New Orleans, Mississippi River and Gulf Coast updates

Following the recent tragedies in New Orleans in the aftermath of Hurricane Katrina, the situation regarding the Mississippi River is changing continually. We therefore draw to members' attention that the Mississippi River Maritime Association (MRMA) is operating a functional web site with up-to-date information as well as contact points.  

The MRMA web site lists its members on the web site but some large local agencies have established temporary offices with new phone numbers. Should INTERTANKO members have difficulty in trying to contact one of the MRMA local steamship agents, they should contact the MRMA, who will pass on the local agents' temporary phone numbers and temporary e-mail addresses. 

The full contact details for the MRMA are as follows:

Michael Titone - President

Mississippi River Maritime Association

Phone:          (225) 791-7575

Fax:             (225) 791-7576

Cell:             (225) 975-0386


According to the U.S. Coast Guard, most U.S. Gulf ports have now re-opened with draught restrictions – see Maritime Information Safety Bulletin 25/05 issued 7 September. 

The Gulf Intracoastal Waterway is mostly open - click here for details. 

According to the latest press release from the Port of New Orleans, the Mississippi River is open to shallow draught traffic, and to deep draught vessels with 39 feet draught, with two-way traffic but in daylight hours only - until Aids To Navigation have been fully re-established. Some berths have depths available that are deeper than the main channel. It is the port's post-Katrina goal that it will work its first commercial cargo ship by 14 September 2005.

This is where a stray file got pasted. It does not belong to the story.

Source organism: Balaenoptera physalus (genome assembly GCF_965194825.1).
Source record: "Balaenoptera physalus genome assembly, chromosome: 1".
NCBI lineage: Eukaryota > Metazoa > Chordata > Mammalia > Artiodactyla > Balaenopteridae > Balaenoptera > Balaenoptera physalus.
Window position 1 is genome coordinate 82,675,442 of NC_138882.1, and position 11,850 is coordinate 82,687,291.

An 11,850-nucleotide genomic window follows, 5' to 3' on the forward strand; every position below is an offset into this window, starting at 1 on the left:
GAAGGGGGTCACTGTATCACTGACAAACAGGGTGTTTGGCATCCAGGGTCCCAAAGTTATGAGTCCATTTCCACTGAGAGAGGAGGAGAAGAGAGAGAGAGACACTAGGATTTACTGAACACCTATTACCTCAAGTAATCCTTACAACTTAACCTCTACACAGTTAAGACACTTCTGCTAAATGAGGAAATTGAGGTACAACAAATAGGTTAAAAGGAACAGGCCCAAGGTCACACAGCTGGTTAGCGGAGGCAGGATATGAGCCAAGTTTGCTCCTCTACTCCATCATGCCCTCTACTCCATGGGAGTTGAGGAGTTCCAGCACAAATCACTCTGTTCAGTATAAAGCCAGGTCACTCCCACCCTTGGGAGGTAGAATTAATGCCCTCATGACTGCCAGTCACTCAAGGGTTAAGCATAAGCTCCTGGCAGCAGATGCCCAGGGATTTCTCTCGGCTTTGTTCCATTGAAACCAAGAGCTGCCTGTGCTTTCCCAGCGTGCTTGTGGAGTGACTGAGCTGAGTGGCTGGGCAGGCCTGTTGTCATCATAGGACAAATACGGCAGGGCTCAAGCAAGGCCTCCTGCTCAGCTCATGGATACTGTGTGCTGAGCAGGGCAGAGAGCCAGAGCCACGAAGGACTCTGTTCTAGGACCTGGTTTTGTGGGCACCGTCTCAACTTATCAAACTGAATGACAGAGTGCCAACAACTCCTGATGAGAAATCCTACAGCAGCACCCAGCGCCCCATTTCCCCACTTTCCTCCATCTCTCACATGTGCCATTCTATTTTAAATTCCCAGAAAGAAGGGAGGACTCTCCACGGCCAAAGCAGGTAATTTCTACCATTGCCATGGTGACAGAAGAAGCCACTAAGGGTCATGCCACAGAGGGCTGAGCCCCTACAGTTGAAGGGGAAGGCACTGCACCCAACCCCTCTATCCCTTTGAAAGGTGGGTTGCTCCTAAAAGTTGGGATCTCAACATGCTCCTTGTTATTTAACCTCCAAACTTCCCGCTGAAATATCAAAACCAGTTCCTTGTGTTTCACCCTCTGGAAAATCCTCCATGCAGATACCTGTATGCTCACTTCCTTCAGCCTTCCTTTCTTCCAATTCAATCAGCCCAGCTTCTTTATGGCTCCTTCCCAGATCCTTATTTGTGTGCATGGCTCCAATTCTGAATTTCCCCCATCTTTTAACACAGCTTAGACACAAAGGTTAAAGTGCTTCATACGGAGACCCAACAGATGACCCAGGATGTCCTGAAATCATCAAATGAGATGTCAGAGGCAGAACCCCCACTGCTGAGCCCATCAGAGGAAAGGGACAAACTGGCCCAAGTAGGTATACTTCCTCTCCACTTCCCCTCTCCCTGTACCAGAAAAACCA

Click here for additional updates on the status of ports and waterways.  

Click here for information about offshore oil rig and platform status. 

The Assistant Secretary for Land and Minerals Management, Rebecca Watson, has testified before the Senate Energy and Natural Resources Committee regarding the status of offshore oil and natural gas production in the Gulf of Mexico 

In an extract from the Minerals Management Service (MMS), U.S. Department of the Interior, press release dated 6 September 2005, Watson says: "Our focus now is to ensure that the offshore oil and gas operations are brought on-line safely and as soon as possible. Although Hurricane Katrina moved through a core area of offshore operations and damaged many production and exploration facilities, early reports indicate that the vast majority of facilities could be ready to come back on line in days and weeks, rather than months." 

Oil and gas production in the Gulf of Mexico supplies 29% of U.S. domestic oil production and 21% of U.S. domestic gas production. The highest amount of production shut in by the effects of Hurricane Katrina was on 30 August 2005, when 95% of daily oil production and 88% of daily gas production was shut in for environmental and human safety. Today, those numbers stand at 58% of oil production and 42% of natural gas production.  

Of the roughly 4000 Outer Continental Shelf production facilities, 37 shallow water platforms were destroyed; however, they only produced about 1% of total Gulf production. Four large deep water platforms accounting for about 10% of the pre-storm federal offshore Gulf oil production suffered extensive damage, which could take up to 3–6 months to bring back on line. Some pipelines suffered damage that could take months to repair, while others, after inspection and testing, have already commenced operations.  

"Despite this damage, about 90% of Gulf oil production could return to the market in one month," says Watson, "if refineries, processing plants, pipelines and other onshore infrastructure are in operation to receive, prepare and transport it to the consumer."

Contact: Howard Snaith and Bill Box